It was last week that Poland and Finland indicated publicly that they’d be willing to provide a number of the Cold War MBTs – largely considered the very best tank in service in the world today – while Spain, the Netherlands, and Denmark are also reported to be willing to send vehicles from their respective arsenals a well.
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However, Berlin will have the final say however, as it must approve any re-export of the Leopards 2.
Germany announced on Tuesday that a decision would come soon.
“We are preparing our decision and it will come very soon,” German Defense Minister Boris Pistorius said during a joint press conference with NATO Secretary General Jens Stoltenberg on Tuesday. Earlier in the day, Warsaw formally asked for approval from Germany to send the Leopard 2 to Ukraine and has accused Berlin of “wasting time” by failing to come to a decision.
Poland has already made it somewhat clear that it would seek permission.
Still, it could take the course of asking for forgiveness instead – especially as Berlin has indicated it would not stand in the way of Poland sending the tanks across its eastern border into Ukraine.
The Leopard 2 is armed with a 120mm smoothbore gun and can reach speeds of 70km (45mph).
Rheinmetall Could Step Up for Ukraine on Leopard 2
The other notable development on Tuesday was that German defense group Rheinmetall, manufacturer of the Leopard 2, announced that it could deliver 139 MBTs to Ukraine should it be required.
That would include 29 Leopard 2A4 tanks, which could be sent to aid Kyiv by as early as April/May, while an additional 22 could be supplied by the end of this year or early next year.
The German defense contractor further said it could also supply 88 older Leopard 1 tanks – although it didn’t lay out a timeline, Reuters reported.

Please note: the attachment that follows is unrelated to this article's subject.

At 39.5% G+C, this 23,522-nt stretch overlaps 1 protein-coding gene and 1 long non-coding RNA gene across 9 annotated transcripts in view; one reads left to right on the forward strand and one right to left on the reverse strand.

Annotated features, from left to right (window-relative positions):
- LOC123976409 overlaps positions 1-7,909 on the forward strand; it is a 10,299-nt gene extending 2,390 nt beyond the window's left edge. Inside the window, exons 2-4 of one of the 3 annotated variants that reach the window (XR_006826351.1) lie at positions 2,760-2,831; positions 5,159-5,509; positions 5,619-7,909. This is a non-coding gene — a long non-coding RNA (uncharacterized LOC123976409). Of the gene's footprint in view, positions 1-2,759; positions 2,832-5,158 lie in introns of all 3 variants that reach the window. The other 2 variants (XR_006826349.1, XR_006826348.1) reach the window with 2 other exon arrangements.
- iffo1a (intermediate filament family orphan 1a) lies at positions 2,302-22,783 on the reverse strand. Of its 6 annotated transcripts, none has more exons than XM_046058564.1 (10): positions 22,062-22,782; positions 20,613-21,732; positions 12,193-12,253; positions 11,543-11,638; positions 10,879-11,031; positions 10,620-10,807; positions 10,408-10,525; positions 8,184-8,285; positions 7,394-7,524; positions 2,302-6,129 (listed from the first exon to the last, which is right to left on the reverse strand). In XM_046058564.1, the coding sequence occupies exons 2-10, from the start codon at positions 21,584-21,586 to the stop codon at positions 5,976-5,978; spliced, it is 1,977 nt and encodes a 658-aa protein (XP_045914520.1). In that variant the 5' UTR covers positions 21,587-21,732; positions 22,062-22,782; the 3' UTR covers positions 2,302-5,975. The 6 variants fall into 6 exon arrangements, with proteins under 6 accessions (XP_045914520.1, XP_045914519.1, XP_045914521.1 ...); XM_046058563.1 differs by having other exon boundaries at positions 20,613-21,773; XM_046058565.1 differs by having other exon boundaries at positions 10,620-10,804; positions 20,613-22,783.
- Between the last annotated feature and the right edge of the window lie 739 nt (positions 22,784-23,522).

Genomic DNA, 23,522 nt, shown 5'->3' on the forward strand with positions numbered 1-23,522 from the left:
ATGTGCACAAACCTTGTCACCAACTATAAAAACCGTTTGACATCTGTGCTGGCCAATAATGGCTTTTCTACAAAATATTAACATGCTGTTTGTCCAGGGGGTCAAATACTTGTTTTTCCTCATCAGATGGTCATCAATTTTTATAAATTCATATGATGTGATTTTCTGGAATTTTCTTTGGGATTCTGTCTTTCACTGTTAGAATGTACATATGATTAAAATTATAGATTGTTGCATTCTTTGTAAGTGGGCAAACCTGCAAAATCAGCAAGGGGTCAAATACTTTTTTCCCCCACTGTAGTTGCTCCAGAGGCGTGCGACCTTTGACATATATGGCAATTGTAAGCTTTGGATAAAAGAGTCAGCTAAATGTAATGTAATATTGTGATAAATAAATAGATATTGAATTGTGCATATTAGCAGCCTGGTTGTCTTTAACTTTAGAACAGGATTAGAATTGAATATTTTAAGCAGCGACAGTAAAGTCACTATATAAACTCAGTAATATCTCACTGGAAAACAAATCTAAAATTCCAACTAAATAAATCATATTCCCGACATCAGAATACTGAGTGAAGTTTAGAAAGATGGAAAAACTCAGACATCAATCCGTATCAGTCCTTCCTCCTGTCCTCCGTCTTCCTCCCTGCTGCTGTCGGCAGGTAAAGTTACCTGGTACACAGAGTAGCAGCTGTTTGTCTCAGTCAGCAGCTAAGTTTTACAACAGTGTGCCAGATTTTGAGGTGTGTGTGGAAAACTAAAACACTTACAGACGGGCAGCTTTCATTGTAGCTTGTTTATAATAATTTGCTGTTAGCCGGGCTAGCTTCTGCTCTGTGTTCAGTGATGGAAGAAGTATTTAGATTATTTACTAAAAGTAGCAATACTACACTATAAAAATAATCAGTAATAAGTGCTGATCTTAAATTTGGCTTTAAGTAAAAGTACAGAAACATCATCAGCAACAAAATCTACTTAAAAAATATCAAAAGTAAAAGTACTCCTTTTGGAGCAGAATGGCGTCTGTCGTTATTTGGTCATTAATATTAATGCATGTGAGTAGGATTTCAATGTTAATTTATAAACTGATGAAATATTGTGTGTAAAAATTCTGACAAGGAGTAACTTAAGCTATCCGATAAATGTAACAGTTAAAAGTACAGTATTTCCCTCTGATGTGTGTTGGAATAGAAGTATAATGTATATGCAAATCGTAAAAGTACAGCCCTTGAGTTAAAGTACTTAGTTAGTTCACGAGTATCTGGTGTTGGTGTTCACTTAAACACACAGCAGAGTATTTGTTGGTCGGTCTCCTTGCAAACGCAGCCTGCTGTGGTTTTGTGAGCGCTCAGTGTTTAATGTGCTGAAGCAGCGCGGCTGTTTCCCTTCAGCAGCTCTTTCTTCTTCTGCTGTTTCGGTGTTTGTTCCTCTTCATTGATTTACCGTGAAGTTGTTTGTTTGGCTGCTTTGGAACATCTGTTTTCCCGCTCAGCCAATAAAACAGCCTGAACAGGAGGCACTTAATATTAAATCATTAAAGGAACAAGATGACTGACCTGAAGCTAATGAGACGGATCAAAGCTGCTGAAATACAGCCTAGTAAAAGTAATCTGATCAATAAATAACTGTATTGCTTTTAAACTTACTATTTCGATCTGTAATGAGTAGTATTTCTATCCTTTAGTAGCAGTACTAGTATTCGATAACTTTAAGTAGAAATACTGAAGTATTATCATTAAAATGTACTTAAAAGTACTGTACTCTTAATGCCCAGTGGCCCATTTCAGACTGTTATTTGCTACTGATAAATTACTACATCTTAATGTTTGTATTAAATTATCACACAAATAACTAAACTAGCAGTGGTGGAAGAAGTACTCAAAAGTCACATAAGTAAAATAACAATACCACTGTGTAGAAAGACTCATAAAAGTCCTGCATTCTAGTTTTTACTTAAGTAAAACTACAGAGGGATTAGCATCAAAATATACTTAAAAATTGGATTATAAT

The company raised its sales expectations for 2025 on higher demand for weapons due to the ongoing conflict in Ukraine, and it called upon Berlin to speed up any planned orders.
Germany has already earmarked 100 billion euros ($109 billion) to modernize its military following decades of attrition that began at the end of the Cold War.
“The entire German industry is ready. The resources are there, the people are there, we also have the know-how,” Rheinmetall CEO Armin Papperger said on Tuesday at an industry event hosted by German business daily Handelsblatt.
Papperger had told German magazine Stern that the company is on track to see between 11 billion and 12 billion euros ($12 billion to $13 billion) in 2025, up from a range of 10 billion to 11 billion euros that the company had forecast last November.
Author Experience and Expertise: A Senior Editor for 19FortyFive, Peter Suciu is a Michigan-based writer. He has contributed to more than four dozen magazines, newspapers, and websites with over 3,200 published pieces over a twenty-year career in journalism. He regularly writes about military hardware, firearms history, cybersecurity, politics, and international affairs. Peter is also a Contributing Writer for Forbes and Clearance Jobs. You can follow him on Twitter: @PeterSuciu.